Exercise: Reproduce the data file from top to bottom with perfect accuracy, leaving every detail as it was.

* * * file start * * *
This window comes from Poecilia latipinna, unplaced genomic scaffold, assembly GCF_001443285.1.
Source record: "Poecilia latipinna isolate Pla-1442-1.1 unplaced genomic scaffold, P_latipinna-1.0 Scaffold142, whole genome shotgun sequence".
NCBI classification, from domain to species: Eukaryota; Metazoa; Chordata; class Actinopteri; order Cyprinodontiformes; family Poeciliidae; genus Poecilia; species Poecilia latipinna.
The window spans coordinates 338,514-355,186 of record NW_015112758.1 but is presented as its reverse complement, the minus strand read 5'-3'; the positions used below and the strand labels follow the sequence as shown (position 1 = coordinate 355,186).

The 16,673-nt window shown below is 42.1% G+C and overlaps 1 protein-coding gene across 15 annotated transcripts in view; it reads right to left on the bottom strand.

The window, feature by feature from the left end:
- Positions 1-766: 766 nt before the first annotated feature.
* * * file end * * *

This window comes from Poecilia latipinna, unplaced genomic scaffold, assembly GCF_001443285.1.
Source record: "Poecilia latipinna isolate Pla-1442-1.1 unplaced genomic scaffold, P_latipinna-1.0 Scaffold142, whole genome shotgun sequence".
NCBI classification, from domain to species: Eukaryota; Metazoa; Chordata; class Actinopteri; order Cyprinodontiformes; family Poeciliidae; genus Poecilia; species Poecilia latipinna.
The window spans coordinates 338,514-355,186 of record NW_015112758.1 but is presented as its reverse complement, the minus strand read 5'-3'; the positions used below and the strand labels follow the sequence as shown (position 1 = coordinate 355,186).

The 16,673-nt window shown below is 42.1% G+C and overlaps 1 protein-coding gene across 15 annotated transcripts in view; it reads right to left on the bottom strand.

The window, feature by feature from the left end:
- Positions 1-766: 766 nt before the first annotated feature.